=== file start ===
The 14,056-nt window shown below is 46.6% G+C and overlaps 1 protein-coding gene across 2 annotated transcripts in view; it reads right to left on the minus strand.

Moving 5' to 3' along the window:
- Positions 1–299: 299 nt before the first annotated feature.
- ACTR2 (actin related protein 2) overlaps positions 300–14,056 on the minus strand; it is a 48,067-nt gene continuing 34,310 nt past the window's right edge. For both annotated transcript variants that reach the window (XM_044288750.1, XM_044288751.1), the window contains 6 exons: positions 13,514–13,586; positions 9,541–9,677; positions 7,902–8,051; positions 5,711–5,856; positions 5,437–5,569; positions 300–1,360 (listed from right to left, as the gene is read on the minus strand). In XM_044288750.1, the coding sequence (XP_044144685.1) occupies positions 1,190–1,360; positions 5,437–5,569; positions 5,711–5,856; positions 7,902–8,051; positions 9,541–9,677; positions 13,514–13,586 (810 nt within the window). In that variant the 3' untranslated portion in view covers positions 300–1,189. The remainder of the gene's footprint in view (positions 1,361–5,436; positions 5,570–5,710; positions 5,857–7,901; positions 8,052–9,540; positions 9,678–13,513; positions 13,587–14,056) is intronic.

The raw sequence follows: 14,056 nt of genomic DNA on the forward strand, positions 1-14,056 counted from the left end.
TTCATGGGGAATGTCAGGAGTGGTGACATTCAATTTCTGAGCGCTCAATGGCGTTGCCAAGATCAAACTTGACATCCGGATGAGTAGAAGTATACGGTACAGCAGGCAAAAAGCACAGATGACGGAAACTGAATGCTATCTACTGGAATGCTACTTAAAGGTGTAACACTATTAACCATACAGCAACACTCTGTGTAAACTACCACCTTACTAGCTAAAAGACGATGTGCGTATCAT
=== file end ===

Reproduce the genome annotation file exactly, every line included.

The 14,056-nt window shown below is 46.6% G+C and overlaps 1 protein-coding gene across 2 annotated transcripts in view; it reads right to left on the minus strand.

Moving 5' to 3' along the window:
- Positions 1–299: 299 nt before the first annotated feature.
- ACTR2 (actin related protein 2) overlaps positions 300–14,056 on the minus strand; it is a 48,067-nt gene continuing 34,310 nt past the window's right edge. For both annotated transcript variants that reach the window (XM_044288750.1, XM_044288751.1), the window contains 6 exons: positions 13,514–13,586; positions 9,541–9,677; positions 7,902–8,051; positions 5,711–5,856; positions 5,437–5,569; positions 300–1,360 (listed from right to left, as the gene is read on the minus strand). In XM_044288750.1, the coding sequence (XP_044144685.1) occupies positions 1,190–1,360; positions 5,437–5,569; positions 5,711–5,856; positions 7,902–8,051; positions 9,541–9,677; positions 13,514–13,586 (810 nt within the window). In that variant the 3' untranslated portion in view covers positions 300–1,189. The remainder of the gene's footprint in view (positions 1,361–5,436; positions 5,570–5,710; positions 5,857–7,901; positions 8,052–9,540; positions 9,678–13,513; positions 13,587–14,056) is intronic.

The raw sequence follows: 14,056 nt of genomic DNA on the forward strand, positions 1-14,056 counted from the left end.
TTCATGGGGAATGTCAGGAGTGGTGACATTCAATTTCTGAGCGCTCAATGGCGTTGCCAAGATCAAACTTGACATCCGGATGAGTAGAAGTATACGGTACAGCAGGCAAAAAGCACAGATGACGGAAACTGAATGCTATCTACTGGAATGCTACTTAAAGGTGTAACACTATTAACCATACAGCAACACTCTGTGTAAACTACCACCTTACTAGCTAAAAGACGATGTGCGTATCAT